The long awaited legalization of online poker in California appears to be a dead issue for 2014, at least. The chief sponsor of the Senate bill has withdrawn SB 1366 legalizing statewide online poker. The Los Angeles Times recently broke the disappointing news.
While supporters have feared that, with so little time left in the 2014 for the legislature to come to agreement, unless compromise occurred quickly, the two bills might die in committee. Now, their worst fears have apparently come to fruition.
Entire Online Poker Community Affected
While online operators and players are disappointed, the news goes beyond California. With expectations that California would join the other three pioneering states, Nevada, Delaware and New Jersey, in regulating online poker, the legislative roadblocks could not be overcome in a timely manner.
The State Senator has not only sponsored three such bills in the last three years, but he also leads the Senate Governmental Organization Committee, which is responsible for coordinating and clarifying this legislation. The realities of democracy affect this issue more than any private concerns.
For final legislation to pass, it must be approved by a majority of voting members and other parties with a stake in online poker regulations. Critics often have differing opinions on why this legislation may be inappropriate. This uncoordinated opposition has only increased the confusion and debate.
There are two major problems that have yet to be solved.
- Gaining approval of the Native American tribes seeking some specific language in the final legislation; and
- The inclusion or exclusion of a “Bad Actor” clause in final legislation. Since including “Bad Actor” clauses and the language therein is the exclusive purview of individual states, agreement on the clause and its language must be widespread.
These are long-standing issues that have generated strong, sometimes contentious debate among legislators, operators and the public alike. Agreement is necessary in 2015, if this legislation is to become reality.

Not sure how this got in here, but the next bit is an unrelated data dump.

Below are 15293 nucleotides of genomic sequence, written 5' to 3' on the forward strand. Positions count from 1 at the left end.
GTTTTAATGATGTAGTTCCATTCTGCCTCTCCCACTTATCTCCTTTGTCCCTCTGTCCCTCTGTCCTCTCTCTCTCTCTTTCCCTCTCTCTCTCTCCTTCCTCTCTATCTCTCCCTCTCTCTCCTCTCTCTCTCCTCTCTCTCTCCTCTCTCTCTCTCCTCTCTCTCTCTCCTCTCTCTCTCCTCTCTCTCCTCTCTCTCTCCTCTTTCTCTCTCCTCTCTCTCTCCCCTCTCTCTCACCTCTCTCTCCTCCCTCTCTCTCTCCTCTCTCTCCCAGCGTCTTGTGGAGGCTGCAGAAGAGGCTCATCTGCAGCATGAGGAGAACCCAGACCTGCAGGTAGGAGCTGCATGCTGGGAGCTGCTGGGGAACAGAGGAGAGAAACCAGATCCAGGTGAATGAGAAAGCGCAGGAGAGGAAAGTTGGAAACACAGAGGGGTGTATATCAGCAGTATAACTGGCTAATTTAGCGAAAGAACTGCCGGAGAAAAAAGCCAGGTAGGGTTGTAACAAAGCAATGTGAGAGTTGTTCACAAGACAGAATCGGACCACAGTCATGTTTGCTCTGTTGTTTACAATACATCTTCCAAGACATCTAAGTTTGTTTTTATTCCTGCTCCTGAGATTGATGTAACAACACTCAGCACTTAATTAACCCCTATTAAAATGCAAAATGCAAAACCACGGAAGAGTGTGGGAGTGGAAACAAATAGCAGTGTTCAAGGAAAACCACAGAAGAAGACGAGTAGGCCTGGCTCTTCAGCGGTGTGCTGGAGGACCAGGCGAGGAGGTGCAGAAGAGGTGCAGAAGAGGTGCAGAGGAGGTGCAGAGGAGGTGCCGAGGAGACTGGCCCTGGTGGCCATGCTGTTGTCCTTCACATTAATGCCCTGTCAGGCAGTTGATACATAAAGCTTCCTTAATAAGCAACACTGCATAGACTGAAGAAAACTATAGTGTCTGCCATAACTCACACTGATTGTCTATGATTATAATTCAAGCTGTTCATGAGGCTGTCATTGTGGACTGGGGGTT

For example, the 13 unified Indian tribes have been adamantly opposed to allowing horse racing tracks to participate in online poker licensing. Others believe race tracks should have equal opportunity to offer online poker rooms, if they wish and qualify for a license.
Glimmer of Hope
The California Assembly bill is still technically alive. However, this glimmer of hope is not bright. Since the bill (AB 2291 remains stuck in committee, with no hearing date set, time is running out on this version, also.
In typical political style, individual Senators and Assembly persons, along with the lobbies (Indian tribes and operators) want what they want when they want it. Whether legislation is forthcoming in 2014 or 2015, compromises are necessary. To date such reasonable compromise has been missing from the political debates.
Hopefully, the future brings more rational discussion and the realization that, for successful legislation to emerge, compromises in provisions and regulatory language are necessary. Typically, the legislature wants the lucrative tax money online poker would generate, but cannot agree on the details of a bill, however straightforward the issue may appear.